You may not know this, but a great deal of our data about the human mind is based on a relatively small but intensively studied population: First-year undergraduate university students.
There has long been about the over-reliance on students as a source of data, particularly around lack of demographic diversity and limited sample sizes. Both concerns have been implicated in the in psychological research, in which many key effects by subsequent studies.
Mechanical Turk is the most popular online data collection platform. People register with the platform, then choose from thousands of advertisements searching for participants. Compared to the slow slog of testing first-year students in a laboratory, Mechanical Turk offers the opportunity to collect hundreds of responses at a modest cost in a matter of hours.
Psychologists have embraced Mechanical Turk with gusto, and many recent studies have drawn their data from Mechanical Turk subjects. However, the new system is not without its drawbacks.
Too good to be true?
Recently, researchers working with Mechanical Turk have raised concerns about whether it comes with hidden costs. The original goal of many researchers using this platform was to conduct scientifically valid studies in large and diverse samples.
But does online data really provide the solution? Here are some pros and cons.
Mechanical Turk offers an unparalleled opportunity to collect large samples, particularly in comparison to traditional undergraduate participant pools, many of which cap annual testing at 200 participants.
In contrast, there are more than 500,000 workers registered on Mechanical Turk. However, researchers must be careful to prevent Mechanical Turk workers from participating in the same study more than once and thus invalidating the results.
This is important not only for their own theoretical closure, but also to increase confidence in the general public about the overall validity and importance of the findings. The workers is certainly more varied than that of undergraduate students.
To combat this issue, researchers typically integrate checks into questionnaires to identify participants who are not paying attention, such as asking: “This is a test item, please answer ‘not at all’ for this question.” However, there are now reports that Mechanical Turk workers are adept at spotting such questions.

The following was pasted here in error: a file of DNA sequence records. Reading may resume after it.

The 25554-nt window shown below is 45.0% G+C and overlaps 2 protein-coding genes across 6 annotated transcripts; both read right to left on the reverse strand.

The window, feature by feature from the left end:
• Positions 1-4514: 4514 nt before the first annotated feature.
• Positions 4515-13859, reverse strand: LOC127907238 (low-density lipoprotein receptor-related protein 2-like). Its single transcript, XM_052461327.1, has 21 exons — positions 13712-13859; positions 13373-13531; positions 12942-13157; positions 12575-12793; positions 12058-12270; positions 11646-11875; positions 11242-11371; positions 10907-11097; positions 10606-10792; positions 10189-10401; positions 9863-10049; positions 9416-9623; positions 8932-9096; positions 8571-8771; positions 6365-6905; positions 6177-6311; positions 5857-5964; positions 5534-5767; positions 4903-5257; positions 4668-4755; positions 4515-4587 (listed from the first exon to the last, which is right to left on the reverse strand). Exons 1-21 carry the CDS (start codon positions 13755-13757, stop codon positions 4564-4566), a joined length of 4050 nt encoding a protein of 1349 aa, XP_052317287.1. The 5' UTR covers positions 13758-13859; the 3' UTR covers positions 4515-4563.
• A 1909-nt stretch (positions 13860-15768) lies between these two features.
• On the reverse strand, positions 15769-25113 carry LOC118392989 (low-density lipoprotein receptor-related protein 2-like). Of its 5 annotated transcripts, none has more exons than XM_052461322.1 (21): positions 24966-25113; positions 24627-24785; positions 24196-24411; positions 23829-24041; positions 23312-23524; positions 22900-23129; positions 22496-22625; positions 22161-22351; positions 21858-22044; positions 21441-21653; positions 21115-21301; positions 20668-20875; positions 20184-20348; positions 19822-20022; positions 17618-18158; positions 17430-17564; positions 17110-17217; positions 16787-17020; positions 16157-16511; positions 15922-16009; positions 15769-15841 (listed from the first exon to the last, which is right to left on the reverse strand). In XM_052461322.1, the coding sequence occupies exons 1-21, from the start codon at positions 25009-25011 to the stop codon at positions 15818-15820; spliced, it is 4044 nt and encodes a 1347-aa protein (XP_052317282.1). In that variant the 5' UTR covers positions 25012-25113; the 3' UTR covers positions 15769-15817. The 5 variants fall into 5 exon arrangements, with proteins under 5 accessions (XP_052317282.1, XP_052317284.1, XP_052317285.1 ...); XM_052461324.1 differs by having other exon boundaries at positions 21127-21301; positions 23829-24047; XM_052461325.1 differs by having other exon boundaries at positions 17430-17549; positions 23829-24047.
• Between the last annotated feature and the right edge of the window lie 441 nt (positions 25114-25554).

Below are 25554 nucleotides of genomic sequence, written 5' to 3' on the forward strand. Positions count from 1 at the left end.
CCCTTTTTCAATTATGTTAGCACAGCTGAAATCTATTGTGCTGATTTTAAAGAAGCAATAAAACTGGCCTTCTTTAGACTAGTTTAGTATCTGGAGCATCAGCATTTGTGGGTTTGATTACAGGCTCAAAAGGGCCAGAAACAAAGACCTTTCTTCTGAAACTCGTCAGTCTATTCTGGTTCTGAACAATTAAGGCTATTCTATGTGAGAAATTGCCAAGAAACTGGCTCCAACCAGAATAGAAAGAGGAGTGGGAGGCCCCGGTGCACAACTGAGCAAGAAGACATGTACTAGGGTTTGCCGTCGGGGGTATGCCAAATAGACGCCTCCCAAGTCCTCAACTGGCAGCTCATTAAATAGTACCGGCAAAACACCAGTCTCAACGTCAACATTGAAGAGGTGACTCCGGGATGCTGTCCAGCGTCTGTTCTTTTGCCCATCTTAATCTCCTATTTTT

Fortunately, larger sample sizes do allow researchers to “wash out” the noise of less-than-perfect data. This means that relationships can be detected in noisy data given a large enough sample, but that averages across different samples are likely to differ.
Another concern is the naivety of research participants. Study results are unlikely to be valid if participants know the procedure and expected hypotheses in advance.
Lack of naivety in this form has the potential to , and thus impact on replicability. Here, undergraduate samples present an advantage: Students typically complete only a handful of studies in their first year, and most before being exposed to detailed information about psychology.
In contrast, some MTurk workers treat study completion as a full-time job, completing . More concerning still is the availability of online communities in which workers trade information about study hypotheses and procedures and offer tips on completing studies quickly, which inevitably comes at the cost of psychological engagement.
The future of online data collection
Researchers turned to online data collection platforms like Mechanical Turk because they offered quick, cheap and apparently scientifically valid solutions to problems implicated in the replication crisis.
Although Mechanical Turk allows for collection of large and diverse samples, it comes with other costs that may compromise scientific rigour, including questionable quality and validity of results.
This means Mechanical Turk is useful, but only to the extent that researchers are aware of, and compensate for, its pitfalls. This includes:
1) embedding novel attention checks to keep ahead of savvy workers
2) ensuring workers do not complete studies more than once
3) avoiding common procedures that workers have seen hundreds of times; and
4) diversifying onto (or creating an Australian platform that is better suited to the requirements of local researchers)
Overall, online samples should be used as a complement to, not a replacement for, traditional student samples. Both methods have their own strengths and weaknesses, but together produce better science.
While Mechanical Turk isn’t the silver bullet that psychology researchers had hoped, harnessing its benefits and offsetting its costs will ensure the future of online data collection is still bright.
This article originally published at The Conversation